• Andrew Lang

    "Andrew Lang's Fairy Books or Andrew Lang's "Coloured" Fairy Books are a twelve-book series of fairy tale collections. Although Andrew Lang did not collect the stories himself from the oral tradition, the extent of his sources (who had collected them originally), made them an immensely influential collection, especially as he used foreign-language sources, giving many of these tales their first appearance in English. As acknowledged in the prefaces, although Lang himself made most of the selections, his wife and other translators did a large portion of the translating and telling of the actual stories." (summary from...read more

  • Andrew Lang

    It is almost impossible to envision what childhood would be like without the enchanting world of fairyland. Three-headed trolls, horses that carry their masters up mountains of glass, giants and dwarfs, monsters and magicians, fairies and ogres—these are the companions who will thrill young boys and girls of all lands and all times, as Andrew Lang’s phenomenally successful collections of stories have proved. From the day that they were first printed, the Lang fairy-tale books of many colors have entertained thousands of boys and girls, as they have also brought pleasure to the many parents who have read these unforgettable classics to their children. In addition to such familiar...read more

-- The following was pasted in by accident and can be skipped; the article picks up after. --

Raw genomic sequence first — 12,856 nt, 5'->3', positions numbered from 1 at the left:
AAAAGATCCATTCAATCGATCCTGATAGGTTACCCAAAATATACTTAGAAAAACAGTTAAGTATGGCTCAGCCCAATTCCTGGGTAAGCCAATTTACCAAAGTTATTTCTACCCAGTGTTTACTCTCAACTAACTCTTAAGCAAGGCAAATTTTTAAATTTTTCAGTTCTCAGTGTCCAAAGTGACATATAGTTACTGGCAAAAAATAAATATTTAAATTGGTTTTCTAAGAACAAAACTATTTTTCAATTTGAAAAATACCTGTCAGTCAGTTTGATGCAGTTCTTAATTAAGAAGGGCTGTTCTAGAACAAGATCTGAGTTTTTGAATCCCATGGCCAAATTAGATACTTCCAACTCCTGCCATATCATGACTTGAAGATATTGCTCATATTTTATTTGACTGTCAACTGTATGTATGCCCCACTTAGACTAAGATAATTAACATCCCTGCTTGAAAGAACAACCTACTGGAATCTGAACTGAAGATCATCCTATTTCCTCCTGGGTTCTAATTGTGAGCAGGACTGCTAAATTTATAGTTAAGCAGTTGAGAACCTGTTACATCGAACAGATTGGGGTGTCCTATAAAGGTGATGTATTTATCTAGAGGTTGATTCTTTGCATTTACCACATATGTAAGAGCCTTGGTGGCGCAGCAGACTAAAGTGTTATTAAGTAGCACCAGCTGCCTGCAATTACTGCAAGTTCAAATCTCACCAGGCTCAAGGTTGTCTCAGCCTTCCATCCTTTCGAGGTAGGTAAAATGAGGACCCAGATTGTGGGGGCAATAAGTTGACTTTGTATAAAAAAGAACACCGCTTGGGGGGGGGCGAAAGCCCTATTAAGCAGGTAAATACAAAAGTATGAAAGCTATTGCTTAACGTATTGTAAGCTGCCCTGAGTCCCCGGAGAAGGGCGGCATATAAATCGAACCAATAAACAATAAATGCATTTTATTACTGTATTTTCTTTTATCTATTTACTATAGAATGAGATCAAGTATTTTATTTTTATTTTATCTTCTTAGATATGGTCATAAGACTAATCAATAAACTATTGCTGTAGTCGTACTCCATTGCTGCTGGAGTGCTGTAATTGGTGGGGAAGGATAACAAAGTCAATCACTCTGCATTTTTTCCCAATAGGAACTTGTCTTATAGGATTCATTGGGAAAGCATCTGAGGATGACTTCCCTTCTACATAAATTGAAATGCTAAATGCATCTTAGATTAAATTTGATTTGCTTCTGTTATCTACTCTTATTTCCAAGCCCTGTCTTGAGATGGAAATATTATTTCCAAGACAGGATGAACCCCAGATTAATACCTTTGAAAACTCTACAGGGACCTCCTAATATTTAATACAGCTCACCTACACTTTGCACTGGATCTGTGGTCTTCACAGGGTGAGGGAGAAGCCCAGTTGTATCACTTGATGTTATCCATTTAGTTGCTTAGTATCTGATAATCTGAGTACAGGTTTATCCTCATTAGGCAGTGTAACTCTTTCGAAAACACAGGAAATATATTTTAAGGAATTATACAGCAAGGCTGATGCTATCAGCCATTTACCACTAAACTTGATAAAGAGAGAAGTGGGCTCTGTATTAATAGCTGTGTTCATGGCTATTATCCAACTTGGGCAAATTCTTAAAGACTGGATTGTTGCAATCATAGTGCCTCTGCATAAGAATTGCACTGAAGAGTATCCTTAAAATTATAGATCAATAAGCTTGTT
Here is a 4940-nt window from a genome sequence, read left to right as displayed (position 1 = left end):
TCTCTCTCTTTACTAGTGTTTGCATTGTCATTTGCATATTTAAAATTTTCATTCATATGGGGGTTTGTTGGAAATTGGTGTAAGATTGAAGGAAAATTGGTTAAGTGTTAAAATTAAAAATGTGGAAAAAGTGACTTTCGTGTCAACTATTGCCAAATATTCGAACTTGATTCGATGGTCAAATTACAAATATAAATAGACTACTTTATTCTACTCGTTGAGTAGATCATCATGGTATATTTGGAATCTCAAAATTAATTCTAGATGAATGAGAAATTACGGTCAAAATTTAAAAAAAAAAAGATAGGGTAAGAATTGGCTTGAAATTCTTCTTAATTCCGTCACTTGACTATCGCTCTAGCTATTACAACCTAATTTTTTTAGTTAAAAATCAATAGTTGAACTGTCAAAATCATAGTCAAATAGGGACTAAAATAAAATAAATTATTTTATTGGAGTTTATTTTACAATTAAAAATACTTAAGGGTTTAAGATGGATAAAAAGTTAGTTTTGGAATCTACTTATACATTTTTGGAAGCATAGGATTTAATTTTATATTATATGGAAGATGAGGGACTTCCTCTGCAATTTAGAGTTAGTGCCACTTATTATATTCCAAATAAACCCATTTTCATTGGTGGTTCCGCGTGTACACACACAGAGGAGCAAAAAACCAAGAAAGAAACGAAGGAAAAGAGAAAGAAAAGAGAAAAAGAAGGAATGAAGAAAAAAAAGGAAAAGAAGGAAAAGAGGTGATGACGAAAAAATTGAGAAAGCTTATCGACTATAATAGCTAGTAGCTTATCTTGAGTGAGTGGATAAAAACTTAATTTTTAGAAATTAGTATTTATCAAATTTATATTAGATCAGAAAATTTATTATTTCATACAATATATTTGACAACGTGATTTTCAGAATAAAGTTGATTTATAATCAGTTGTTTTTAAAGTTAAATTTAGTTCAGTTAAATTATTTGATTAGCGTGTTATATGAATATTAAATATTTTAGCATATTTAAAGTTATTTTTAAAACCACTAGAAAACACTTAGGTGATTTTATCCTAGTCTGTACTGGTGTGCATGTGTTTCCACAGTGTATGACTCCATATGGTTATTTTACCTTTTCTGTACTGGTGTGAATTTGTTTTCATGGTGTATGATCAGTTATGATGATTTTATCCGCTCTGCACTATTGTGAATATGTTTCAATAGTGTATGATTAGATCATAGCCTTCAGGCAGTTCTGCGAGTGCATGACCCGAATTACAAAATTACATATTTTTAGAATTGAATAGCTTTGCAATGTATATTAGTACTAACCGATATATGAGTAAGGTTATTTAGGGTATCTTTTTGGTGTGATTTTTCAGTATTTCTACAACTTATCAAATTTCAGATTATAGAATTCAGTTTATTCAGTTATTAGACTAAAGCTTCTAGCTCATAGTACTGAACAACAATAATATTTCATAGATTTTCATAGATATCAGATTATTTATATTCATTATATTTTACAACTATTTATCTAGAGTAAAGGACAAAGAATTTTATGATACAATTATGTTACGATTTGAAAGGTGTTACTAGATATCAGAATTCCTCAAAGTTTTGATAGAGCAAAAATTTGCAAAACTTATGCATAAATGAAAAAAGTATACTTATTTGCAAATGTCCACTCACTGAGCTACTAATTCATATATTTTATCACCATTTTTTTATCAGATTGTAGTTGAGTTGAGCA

• Andrew Lang

    Andrew Lang's Fairy Books or Andrew Lang's 'Coloured' Fairy Books constitute a twelve-book series of fairy tale collections. Although Andrew Lang did not collect the stories himself from the oral tradition, the extent of his sources, who had collected them originally (with the notable exception of Madame d'Aulnoy), made them an immensely influential collection, especially as he used foreign-language sources, giving many of these tales their first appearance in...read more

  • Andrew Lang